module MathLib.Wrapper
open System
let IsPrimeText text =
let success, number = Int64.TryParse(text)
if success then
if
Prime.IsPrime number then
number.ToString() + " is a prime number"
else
number.ToString() + " is not a prime number"
else
text + " is not a valid number"

Now we can change the OnClick event handler in
private void OnClick(object sender, RoutedEventArgs e)
{
result.Text =
Wrapper.IsPrimeText(inputValue.Text);
}

All the code to handle the text input and displaying the result are now in the wrapper. Text input does not crash the app.

screenshot_01242013_115705

In a real project we could put more logic to del with input in the wrapper functions.

Next we have to deal with long running calculations. The new C# way is to use async/await. so we add async to the OnClick handler. We get a warning.

Warning
The warning tells us that we need to await something, and this should be a Task.

So we create a second F# wrapper:
open System.Threading.Tasks
let IsPrimeTask text =
Task<string>.Factory.StartNew(
fun _ -> IsPrimeText text)

And call this function with await:
private async void OnClick(object sender, RoutedEventArgs e)
{
result.Text =
"start";
result.Text =
await Wrapper.IsPrimeTask(inputValue.Text);
}

When we start the application and check 756771235126757131.

screenshot_01242013_121614

The task is started and we can still update the UI. So the issues are solved.

Remark: This works because it is .NET interoperability. One should use the WinRT the  interface  IAsyncOperation<string>.
private async void OnClick(object sender, RoutedEventArgs e)
{
result.Text =
"start";
IAsyncOperation<string> operation = Wrapper.IsPrimeTask(inputValue.Text).AsAsyncOperation<string>();

result.Text =
await operation;
}

This interface does not seem to be available in the F# library. Fortunately we can not reference a F# Portable Library in a JavaScript App:

Html_FSharp

So this is not an issue at the moment.

Next time we will look for ways to get ride op the event handling code by looking at data binding and MVVM.

Wednesday, January 23, 2013

Windows Store Apps with F# (part 1) : Make things as simple as possible, but not simpler.


During the initial phase of the Windows 8 beta period it was not possible to integrate F# code in a Windows 8 store app. After the final release of Visual Studio 2012 it is possible to create hybrid projects. In this series of posts I want to show you some of the projects I use to experiment with F# and Windows App Store integration.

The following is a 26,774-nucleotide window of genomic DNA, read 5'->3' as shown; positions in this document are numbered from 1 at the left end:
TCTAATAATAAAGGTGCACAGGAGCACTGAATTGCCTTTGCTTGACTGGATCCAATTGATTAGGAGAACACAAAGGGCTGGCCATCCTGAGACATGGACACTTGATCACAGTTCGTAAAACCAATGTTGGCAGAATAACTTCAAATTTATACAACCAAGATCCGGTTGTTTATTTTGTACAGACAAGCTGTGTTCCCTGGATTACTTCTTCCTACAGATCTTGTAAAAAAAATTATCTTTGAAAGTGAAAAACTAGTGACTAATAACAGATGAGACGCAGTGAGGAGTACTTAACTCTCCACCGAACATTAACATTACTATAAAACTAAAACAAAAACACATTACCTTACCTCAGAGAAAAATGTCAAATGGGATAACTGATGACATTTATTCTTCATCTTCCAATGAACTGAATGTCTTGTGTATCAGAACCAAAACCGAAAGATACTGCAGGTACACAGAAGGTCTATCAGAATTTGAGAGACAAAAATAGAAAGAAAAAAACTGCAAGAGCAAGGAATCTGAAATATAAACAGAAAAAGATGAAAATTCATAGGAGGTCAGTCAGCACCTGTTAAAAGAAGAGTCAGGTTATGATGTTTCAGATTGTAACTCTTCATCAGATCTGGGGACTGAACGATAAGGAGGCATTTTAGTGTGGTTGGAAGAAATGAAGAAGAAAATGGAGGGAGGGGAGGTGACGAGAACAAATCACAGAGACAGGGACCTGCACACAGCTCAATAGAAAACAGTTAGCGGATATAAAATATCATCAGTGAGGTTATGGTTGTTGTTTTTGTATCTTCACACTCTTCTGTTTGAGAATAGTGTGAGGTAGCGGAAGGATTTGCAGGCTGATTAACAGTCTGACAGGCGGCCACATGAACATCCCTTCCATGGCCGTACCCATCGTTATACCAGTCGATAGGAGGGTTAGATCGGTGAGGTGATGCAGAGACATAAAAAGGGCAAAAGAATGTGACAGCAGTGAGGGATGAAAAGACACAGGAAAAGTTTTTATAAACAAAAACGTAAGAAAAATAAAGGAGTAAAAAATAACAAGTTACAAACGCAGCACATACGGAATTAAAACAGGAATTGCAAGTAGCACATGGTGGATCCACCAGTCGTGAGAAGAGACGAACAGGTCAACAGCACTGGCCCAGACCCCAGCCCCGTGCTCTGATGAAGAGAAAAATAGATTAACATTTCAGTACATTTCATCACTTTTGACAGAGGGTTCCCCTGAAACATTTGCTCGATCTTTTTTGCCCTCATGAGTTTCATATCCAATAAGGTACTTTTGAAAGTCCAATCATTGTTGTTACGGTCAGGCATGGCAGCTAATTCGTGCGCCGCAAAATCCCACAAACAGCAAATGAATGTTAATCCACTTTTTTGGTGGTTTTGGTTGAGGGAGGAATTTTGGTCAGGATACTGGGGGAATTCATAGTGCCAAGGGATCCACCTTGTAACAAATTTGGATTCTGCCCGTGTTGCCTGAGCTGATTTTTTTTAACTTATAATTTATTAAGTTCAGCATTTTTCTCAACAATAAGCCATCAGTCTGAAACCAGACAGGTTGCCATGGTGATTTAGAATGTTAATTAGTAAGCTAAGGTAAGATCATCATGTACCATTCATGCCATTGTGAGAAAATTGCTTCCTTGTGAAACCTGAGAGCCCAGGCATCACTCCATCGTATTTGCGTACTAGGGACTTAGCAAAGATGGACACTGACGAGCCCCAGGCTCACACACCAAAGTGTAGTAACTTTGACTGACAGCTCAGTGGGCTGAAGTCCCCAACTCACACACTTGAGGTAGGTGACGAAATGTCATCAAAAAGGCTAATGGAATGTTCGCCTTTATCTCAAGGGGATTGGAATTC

I will focus on the interoperability and assume that you are able to find resources to learn the details of XAML, Windows 8 store apps and F#.

In the first example we create a simple solution and just add some F# code.
The F# code will determine if a number is a prime number. The App UI should have a text box to enter a value, a button to start the check and a text block to display the result.
We start by creating a blank windows store app:
CreateProject
Open the created main page
MainPage
and start designing the layout of the page.
    <Page.Resources>
<
Style x:Key="FSharp" TargetType="TextBlock" BasedOn="{StaticResource BasicTextStyle}">
<
Setter Property="FontFamily" Value="Verdana"/>
<
Setter Property="FontSize" Value="32"/>
</
Style>
</
Page.Resources>

Next we change the color of the grid and add some columns and rows:
 <Grid Background="#FF8F0A0A">
<
Grid.ColumnDefinitions>
<
ColumnDefinition Width="10*"/>
<
ColumnDefinition Width="200"/>
<
ColumnDefinition Width="100"/>
<
ColumnDefinition Width="300"/>
<
ColumnDefinition Width="20*"/>
</
Grid.ColumnDefinitions>
<
Grid.RowDefinitions>
<
RowDefinition Height="10*"/>
<
RowDefinition Height="50"/>
<
RowDefinition Height="100"/>
<
RowDefinition Height="50"/>
<
RowDefinition Height="20*"/>
</
Grid.RowDefinitions>

And finally add the controls to the grid:

  <TextBlock Grid.Row="1" Grid.Column="1"
Text="Input value:"
Style="{StaticResource FSharp}"/>

<
TextBox Grid.Row="1" Grid.Column="3"
x:Name="inputValue"
FontFamily="Verdana" FontSize="32" />

<
Button Grid.Row="2" Grid.Column="1"
Grid.ColumnSpan="3"
Content="Is it a prime?" x:Name="calculate"
HorizontalAlignment="Center" VerticalAlignment="Center"
Foreground="#FFE68484"
FontFamily="Verdana" FontSize="32"/>

<
TextBlock Grid.Row="3" Grid.Column="1"
Text="Result:"
Style="{StaticResource FSharp}"/>

<
TextBlock Grid.Row="3" Grid.Column="3"
x:Name="result"
Style="{StaticResource FSharp}" />



This is page in de designer:



Designer

Now is time to add the F# code. We add an F# Portable Library call “MathLib” to the solution.

FSharpProject


Rename PortableLibrary1 to Lib and delete the Script file.

FSharpProject2

And add the F# code to the Lib file:
module MathLib.Prime
let IsPrime n =
if n < 2L then
false
else
seq
{ 2L .. n - 1L}
|> Seq.exists(
fun x -> n % x = 0L)
|> not

This is not the most sophisticated prime check but it will do for our projects.

We have created a module we can use MathLib is the namespace, Prime is a static class and IsPrime is a static function.

The code i in line with the definition of a prime number: A prime number (or a prime) is a natural number greater than 1 that has no positive divisors other than 1 and itself.

Now we have to create interoperability. We add a reference to the MathLib project:

AddReference

and build the solution. This will make the meta data of the MathLib project available for the  WinRTFSharpSimple project.

Next we create add a button click event:
 <Button Grid.Row="2" Grid.Column="1"
Grid.ColumnSpan="3"
Content="Is it a prime?" x:Name="calculate"
HorizontalAlignment="Center" VerticalAlignment="Center"
Foreground="#FFE68484"
FontFamily="Verdana" FontSize="32" Click="OnClick"/>

and add an handler at the code behind:

private voidOnClick(objectsender,RoutedEventArgs e)
{
    result.Text =
Prime.IsPrime(Convert.ToInt64(inputValue.Text)).ToString();
}


and add a namespace:

OnClick

Time to test the app, F5:

screenshot_01232013_200741

screenshot_01232013_200947

This looks fine.

In case we enter 756771235126757131

screenshot_01232013_201358

the app freezes and we can not interact with the app (issue 1).

In case we enter “abc” the app crashes (issue 2).

How could we solve these issues?

We can fix them at the C# site or we could fix the at F# site, both are possible. In the next post I will discuss a solution at the F# site.

Total Pageviews